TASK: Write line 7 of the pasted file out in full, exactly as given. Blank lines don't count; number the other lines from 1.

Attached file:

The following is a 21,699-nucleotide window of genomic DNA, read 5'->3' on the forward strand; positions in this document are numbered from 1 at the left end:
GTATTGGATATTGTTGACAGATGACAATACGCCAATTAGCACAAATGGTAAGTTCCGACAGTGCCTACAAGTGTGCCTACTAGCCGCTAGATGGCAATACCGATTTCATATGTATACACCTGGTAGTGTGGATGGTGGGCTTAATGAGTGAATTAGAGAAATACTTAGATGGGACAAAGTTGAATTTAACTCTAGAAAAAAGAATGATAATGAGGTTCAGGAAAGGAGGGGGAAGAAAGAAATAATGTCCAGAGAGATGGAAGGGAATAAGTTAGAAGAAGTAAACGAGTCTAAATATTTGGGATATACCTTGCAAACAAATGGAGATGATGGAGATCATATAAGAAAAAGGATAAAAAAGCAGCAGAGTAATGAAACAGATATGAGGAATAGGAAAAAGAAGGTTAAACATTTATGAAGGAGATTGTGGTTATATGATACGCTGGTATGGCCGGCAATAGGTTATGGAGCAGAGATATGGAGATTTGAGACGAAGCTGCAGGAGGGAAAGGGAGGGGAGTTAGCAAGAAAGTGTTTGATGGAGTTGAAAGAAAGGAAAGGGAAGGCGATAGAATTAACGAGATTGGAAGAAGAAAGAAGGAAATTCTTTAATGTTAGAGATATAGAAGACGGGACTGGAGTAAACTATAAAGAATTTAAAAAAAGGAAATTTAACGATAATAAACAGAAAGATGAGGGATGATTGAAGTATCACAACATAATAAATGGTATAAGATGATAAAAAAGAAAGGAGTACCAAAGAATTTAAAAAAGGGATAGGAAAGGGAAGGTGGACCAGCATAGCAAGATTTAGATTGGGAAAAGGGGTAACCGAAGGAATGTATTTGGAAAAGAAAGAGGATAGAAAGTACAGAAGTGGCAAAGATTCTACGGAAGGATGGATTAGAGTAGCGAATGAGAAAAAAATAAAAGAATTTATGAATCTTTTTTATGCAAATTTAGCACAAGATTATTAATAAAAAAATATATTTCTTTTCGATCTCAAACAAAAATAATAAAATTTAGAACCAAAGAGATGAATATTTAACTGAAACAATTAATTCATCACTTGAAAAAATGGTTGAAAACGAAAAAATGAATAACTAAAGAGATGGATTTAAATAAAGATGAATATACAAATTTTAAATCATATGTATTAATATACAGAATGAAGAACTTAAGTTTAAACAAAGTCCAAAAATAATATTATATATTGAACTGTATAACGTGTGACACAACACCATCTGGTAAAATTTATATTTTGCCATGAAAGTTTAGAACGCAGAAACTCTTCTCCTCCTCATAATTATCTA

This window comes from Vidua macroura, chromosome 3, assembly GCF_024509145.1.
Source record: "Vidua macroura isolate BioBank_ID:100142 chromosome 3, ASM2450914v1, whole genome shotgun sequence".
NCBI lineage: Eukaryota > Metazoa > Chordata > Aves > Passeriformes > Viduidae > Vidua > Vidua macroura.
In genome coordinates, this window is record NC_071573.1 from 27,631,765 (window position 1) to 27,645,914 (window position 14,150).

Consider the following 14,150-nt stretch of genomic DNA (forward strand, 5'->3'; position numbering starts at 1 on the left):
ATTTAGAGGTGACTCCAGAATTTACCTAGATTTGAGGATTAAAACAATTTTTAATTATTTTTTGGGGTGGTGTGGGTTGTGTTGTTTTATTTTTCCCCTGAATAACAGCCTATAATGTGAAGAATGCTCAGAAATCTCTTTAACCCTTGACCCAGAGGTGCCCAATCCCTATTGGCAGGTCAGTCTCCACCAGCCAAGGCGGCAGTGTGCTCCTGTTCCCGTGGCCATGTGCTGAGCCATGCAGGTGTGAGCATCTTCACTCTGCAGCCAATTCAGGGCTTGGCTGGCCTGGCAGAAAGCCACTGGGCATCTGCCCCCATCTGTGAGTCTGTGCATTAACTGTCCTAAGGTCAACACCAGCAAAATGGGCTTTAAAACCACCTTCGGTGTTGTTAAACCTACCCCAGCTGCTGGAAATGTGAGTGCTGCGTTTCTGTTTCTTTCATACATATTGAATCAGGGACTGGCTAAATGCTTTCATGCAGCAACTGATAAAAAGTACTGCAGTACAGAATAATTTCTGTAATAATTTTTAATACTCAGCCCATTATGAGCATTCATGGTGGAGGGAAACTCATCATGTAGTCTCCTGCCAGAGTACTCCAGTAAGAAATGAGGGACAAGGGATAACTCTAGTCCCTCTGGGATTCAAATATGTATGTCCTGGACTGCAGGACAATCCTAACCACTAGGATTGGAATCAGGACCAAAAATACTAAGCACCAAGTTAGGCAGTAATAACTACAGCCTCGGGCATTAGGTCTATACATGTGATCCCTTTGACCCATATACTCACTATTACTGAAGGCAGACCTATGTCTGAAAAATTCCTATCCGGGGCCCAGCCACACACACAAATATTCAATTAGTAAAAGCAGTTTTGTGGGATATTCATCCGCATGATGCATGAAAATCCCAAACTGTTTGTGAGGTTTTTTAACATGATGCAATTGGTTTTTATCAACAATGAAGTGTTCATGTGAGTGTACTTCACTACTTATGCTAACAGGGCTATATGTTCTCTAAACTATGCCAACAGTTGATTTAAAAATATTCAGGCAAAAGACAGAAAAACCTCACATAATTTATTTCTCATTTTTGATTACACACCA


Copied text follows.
Consider the following 14,150-nt stretch of genomic DNA (forward strand, 5'->3'; position numbering starts at 1 on the left):